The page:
Saturday, September 10, 2005

weekend features

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footloose

Okay, I must confess I went to the Meralco Theater as a guest of Nikki’s (in fact, she’s written about this too, so head on over there after this) with very low expectations. I mean, come on, Jay-R in the lead role? That skinny bald dervish endorser of Sun Cellular? Please.

However, I left a convert. This guy is so talented, it’s frightening. He can sing, dance (he is so fluid, so natural and so male – you know how some dancers subvert their outward masculinity and betray their sexual orientation, which of course is not a bad thing so get off my case) and act. Plus he speaks well, due to his upbringing in the US. Whenever he was onstage, there was energy and magic.

Sadly, apart from Audie Gemora and Agot Isidro-Sandejas, the cast was lackluster. They were just too young and inexperienced, albeit energetic. Chari Arespochaga’s direction was erratic, with baffling blocking (we had great seats in the orchestra, by the way) and many questionable staging choices.

Musically, it also sounded like a hodgepodge of things. The film soundtrack is represented, with all the familiar pop songs (Holding Out for a Hero, Let’s Hear it for the Boy, plus the eponymous title track). But the addition of “Broadway-esque” songs were jarring (you know this kind, it’s the kind of song made fun of in Spamalot’s “The Song that Goes like This”).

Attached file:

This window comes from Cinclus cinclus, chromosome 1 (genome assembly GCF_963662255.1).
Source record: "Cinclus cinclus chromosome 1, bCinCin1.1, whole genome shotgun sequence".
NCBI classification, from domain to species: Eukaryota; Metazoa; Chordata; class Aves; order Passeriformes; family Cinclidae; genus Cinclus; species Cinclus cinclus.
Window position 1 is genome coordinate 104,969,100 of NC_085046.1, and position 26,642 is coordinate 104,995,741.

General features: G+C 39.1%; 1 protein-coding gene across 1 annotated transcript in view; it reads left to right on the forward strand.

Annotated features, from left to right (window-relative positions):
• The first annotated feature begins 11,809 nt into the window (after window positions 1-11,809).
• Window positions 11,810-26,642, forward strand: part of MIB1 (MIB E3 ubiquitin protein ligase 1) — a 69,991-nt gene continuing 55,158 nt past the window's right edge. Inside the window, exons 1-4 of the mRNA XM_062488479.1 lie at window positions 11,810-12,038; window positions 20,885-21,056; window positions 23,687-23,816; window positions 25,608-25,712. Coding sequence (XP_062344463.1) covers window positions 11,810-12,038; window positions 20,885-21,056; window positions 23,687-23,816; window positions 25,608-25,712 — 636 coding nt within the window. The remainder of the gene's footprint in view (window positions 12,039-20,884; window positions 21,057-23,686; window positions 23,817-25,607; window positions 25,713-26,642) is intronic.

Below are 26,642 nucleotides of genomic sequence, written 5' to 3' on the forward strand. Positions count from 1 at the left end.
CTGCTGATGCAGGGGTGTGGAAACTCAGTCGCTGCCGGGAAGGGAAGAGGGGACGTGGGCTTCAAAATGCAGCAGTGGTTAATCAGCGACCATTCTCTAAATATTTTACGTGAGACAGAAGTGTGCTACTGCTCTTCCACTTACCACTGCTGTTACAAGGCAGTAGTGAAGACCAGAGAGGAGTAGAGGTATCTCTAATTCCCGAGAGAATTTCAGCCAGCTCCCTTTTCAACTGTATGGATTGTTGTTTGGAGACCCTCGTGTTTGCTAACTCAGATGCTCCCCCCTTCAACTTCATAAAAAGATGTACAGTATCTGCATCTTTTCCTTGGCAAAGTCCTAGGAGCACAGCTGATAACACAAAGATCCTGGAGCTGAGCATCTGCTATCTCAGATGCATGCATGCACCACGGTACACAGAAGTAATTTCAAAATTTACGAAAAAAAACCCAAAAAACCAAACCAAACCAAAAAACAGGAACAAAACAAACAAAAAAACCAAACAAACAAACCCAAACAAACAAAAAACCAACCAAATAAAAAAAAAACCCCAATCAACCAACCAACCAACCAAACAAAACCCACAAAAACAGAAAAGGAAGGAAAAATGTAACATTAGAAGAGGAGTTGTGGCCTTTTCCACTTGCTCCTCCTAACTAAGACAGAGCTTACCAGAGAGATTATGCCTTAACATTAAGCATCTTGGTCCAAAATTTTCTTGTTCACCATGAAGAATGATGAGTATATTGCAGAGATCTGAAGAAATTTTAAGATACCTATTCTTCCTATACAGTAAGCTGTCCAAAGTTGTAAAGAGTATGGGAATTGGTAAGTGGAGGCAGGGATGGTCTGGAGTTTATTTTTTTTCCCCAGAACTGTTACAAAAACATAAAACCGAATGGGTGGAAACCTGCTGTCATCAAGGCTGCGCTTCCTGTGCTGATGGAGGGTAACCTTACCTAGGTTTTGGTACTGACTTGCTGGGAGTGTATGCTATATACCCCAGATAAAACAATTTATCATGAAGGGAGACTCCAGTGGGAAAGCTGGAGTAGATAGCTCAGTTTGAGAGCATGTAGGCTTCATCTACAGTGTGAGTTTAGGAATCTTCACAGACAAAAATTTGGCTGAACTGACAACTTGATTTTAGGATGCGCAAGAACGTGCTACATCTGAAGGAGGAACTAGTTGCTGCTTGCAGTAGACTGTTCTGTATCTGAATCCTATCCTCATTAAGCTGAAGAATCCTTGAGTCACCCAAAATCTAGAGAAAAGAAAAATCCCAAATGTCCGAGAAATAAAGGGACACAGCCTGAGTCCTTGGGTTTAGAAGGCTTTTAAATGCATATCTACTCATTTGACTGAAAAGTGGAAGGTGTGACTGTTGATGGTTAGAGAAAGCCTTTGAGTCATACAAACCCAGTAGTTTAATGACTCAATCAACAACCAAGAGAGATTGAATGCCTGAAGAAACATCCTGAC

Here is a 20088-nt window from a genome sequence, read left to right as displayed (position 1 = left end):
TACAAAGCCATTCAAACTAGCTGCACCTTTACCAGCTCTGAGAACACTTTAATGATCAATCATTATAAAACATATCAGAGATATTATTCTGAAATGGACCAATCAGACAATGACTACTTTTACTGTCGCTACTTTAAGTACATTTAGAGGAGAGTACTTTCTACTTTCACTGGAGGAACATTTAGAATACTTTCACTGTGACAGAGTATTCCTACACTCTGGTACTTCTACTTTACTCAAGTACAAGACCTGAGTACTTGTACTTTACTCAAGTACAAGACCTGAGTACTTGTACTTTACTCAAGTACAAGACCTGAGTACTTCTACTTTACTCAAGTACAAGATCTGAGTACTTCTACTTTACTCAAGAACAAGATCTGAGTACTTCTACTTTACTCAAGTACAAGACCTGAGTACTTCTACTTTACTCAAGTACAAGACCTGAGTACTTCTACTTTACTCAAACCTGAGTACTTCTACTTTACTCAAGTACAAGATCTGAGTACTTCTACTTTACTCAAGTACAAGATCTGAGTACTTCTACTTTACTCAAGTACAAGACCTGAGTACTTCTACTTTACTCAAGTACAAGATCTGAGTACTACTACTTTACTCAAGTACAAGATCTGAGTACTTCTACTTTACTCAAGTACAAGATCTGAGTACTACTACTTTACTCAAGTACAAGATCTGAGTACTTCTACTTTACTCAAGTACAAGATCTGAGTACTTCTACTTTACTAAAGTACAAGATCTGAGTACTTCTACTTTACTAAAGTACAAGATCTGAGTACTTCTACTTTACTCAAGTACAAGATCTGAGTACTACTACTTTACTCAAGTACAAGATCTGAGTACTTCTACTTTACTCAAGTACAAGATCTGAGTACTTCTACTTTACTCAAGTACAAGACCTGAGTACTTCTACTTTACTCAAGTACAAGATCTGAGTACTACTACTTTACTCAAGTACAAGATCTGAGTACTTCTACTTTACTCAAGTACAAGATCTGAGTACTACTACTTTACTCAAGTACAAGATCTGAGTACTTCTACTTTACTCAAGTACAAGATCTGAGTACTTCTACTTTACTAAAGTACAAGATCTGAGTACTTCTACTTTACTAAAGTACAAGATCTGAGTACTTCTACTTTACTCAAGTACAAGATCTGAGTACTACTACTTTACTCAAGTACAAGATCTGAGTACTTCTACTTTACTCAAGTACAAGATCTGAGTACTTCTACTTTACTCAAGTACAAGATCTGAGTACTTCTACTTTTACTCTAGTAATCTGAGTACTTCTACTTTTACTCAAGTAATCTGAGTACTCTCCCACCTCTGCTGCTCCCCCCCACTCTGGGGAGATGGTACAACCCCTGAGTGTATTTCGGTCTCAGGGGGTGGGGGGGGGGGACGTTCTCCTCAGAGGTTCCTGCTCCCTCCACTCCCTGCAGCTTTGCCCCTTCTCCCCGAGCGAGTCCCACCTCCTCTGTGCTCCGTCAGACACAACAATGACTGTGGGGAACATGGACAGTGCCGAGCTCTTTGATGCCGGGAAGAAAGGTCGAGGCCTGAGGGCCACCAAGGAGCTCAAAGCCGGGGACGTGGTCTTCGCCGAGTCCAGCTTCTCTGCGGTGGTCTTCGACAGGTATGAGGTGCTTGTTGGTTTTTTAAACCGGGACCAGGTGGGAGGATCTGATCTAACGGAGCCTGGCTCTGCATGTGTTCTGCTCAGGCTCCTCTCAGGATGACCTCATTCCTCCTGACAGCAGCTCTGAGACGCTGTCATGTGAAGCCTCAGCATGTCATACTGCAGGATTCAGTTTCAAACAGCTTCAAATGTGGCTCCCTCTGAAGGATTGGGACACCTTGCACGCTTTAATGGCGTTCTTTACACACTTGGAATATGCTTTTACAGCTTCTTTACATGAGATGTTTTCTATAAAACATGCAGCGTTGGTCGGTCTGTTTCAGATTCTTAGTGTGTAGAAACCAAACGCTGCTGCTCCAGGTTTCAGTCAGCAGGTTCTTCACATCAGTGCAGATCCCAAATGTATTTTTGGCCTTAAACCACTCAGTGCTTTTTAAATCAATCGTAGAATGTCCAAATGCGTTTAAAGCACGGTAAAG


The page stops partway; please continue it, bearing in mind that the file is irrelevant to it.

However, as a whole, the play was entertaining, a pleasant diversion on a Saturday afternoon. What saved it was Jay-R and the fantastic crab sandwiches and barbeque over at the snack counter.

It did get me thinking of the next full-length play I'll write. It'll be a music-less musical with lots of dancing that ends in tears (that's what I get for reading Alvin's play).


the brothers grimm

Go and watch this film by Terry Gilliam. Really. Just do it. You’ll love the performances of Matt Damon and Heath Ledger in this sumptuously rendered story about a pair of charlatan brothers in 19th century Germany who use fairy tales/marchen to fill their pockets. Things change when what they thought was make-believe turns out to be something terrifying real.

Given the fact that Nikki and I are fairy tale junkies, it was inevitable that we’d like it. We stayed for the end credits just to applaud the screenwriter and the production designer. It is not to every critic's taste, but fuck them - it's so much better than the recent mass market drivel.

Trust the toad!

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